Now EnimbosBroker1 is in domain and we must do the same with the rest.

3. RDS Deployment

To start the deployment we must log in to the domain controller and access the Server Manager. Once there, we must add new domain computers to the “server pool“. To do this, click on “Add Server” in the Manage tab of the Server Manager, and select the computers by name (it can also be done by the IP) as shown in the following screenshot:

If everything went well, in the “All Servers” option on the left menu of the Server Manager we can see the selected computers and have “Online” status, indicating that they can already be managed from there.

To start the deployment, we must first install the corresponding roles on each machine, although it can be done more easily by clicking on “Manage” and “Add roles and Features”. We will see in the wizard that we can directly select to make an installation of Remote Desktop Services.

In the following screens we must choose the option “Standard Deployment” and “Desktop deployment based on session”. Once both options are chosen, we proceed to select which role each machine will have, with EnimbosBroker1 being the first “Connection Broker”, EnimbosBroker2 the “RD Web” (later it will also be a broker) and EnimbosHost1 the first RDSessionHost.

If everything went well, we can see on the left of the Server Manager the option “Remote Desktop Services” and, when clicking, we will be shown a general scheme of the farm indicating the computers that belong to it, as shown in the following screenshot:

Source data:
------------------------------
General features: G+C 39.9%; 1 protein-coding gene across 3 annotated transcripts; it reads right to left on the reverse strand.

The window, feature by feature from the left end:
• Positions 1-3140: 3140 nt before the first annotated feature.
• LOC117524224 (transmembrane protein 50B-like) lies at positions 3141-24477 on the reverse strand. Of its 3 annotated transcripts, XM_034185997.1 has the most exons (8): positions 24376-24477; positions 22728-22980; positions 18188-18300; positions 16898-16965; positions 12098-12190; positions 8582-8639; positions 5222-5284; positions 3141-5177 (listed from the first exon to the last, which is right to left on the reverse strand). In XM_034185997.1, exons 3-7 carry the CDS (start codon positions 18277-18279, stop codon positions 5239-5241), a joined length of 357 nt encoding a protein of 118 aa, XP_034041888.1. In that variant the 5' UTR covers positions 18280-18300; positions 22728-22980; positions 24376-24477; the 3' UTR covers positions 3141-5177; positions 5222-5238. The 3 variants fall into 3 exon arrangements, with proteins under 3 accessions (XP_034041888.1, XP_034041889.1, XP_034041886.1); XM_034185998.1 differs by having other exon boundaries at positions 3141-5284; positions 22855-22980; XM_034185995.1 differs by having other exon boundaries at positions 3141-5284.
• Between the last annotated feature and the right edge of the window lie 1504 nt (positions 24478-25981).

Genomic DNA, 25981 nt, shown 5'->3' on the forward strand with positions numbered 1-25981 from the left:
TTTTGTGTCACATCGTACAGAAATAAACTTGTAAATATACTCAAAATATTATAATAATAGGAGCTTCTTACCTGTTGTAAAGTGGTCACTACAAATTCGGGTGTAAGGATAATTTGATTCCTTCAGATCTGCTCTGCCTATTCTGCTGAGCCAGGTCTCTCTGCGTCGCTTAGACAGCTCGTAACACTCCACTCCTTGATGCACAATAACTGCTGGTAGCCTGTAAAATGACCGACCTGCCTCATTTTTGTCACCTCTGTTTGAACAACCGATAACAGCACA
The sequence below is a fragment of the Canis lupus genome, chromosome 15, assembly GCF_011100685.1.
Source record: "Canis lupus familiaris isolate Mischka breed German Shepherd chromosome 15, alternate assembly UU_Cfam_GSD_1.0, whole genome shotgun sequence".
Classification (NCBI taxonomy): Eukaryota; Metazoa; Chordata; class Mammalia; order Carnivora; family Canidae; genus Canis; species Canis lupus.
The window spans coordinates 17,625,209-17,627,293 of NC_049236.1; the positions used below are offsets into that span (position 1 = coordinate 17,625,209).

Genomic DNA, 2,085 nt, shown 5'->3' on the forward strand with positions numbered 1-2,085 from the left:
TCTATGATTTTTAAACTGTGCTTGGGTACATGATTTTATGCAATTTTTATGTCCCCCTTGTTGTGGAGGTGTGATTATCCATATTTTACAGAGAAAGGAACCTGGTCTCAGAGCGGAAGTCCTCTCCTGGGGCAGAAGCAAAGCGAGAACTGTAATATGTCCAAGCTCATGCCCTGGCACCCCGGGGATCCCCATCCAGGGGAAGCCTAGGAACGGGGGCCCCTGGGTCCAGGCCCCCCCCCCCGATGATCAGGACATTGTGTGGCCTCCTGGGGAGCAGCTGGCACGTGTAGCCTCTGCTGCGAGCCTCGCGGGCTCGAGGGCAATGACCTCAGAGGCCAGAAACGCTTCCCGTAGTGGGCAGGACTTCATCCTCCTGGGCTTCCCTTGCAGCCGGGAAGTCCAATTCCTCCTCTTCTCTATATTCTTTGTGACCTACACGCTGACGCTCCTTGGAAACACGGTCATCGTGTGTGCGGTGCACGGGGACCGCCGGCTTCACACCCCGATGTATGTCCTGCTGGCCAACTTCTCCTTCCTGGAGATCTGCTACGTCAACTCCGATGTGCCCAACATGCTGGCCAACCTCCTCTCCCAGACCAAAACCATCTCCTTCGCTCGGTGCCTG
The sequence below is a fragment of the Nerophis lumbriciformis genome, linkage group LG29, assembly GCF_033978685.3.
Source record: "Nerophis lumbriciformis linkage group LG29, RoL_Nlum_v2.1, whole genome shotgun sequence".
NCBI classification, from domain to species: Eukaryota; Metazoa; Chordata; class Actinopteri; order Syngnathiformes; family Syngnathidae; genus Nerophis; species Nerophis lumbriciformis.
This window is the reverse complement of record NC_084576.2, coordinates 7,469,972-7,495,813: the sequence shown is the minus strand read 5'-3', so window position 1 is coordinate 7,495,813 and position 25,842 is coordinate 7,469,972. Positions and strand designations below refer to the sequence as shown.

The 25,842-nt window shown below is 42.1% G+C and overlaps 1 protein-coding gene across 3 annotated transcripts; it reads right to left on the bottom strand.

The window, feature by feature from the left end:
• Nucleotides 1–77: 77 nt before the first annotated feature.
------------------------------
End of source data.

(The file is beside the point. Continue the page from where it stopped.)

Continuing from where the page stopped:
The next step will be to configure the brokers in high availability.

4. High availability configuration

Two requirements are essential to configure high availability: a DNS address shared by the two brokers and a SQL Server database that maintains the data. For the first we must access the “DNS Manager“, which can be found in “Tools” (upper right corner of the Server Manager) and then in DNS.

Once inside, we must deploy our domain controller (“ENIMBOSDC” in this case), then the “Forward Lookup Zones” folder and finally “enimbos.local“, which is the name of our domain. Once inside, we will see entries referring to the names of our teams. To add a new entry we must right click on the white background in the right window and select “New Host (A or AAAA)”. There we only have to put the name of our entry dns (“brokerha” in this case) and the first broker’s ip. Then, we must repeat the same step but for the IP of the second broker (the name must be the same), which in our case will be the IP of the team “EnimbosBroker2“, which for now is only RDWeb.

We must also ensure that the DNS server is going to use Round Robin balancing for the proper functioning of high availability (this only applies to two DNS entries that share name but different IP). To do this we click with the second button on our domain controller in the menu on the left, select “properties” and in the “Advanced” tab we must check that the “Enable Round Robin” box is checked. With this we have a certain balance.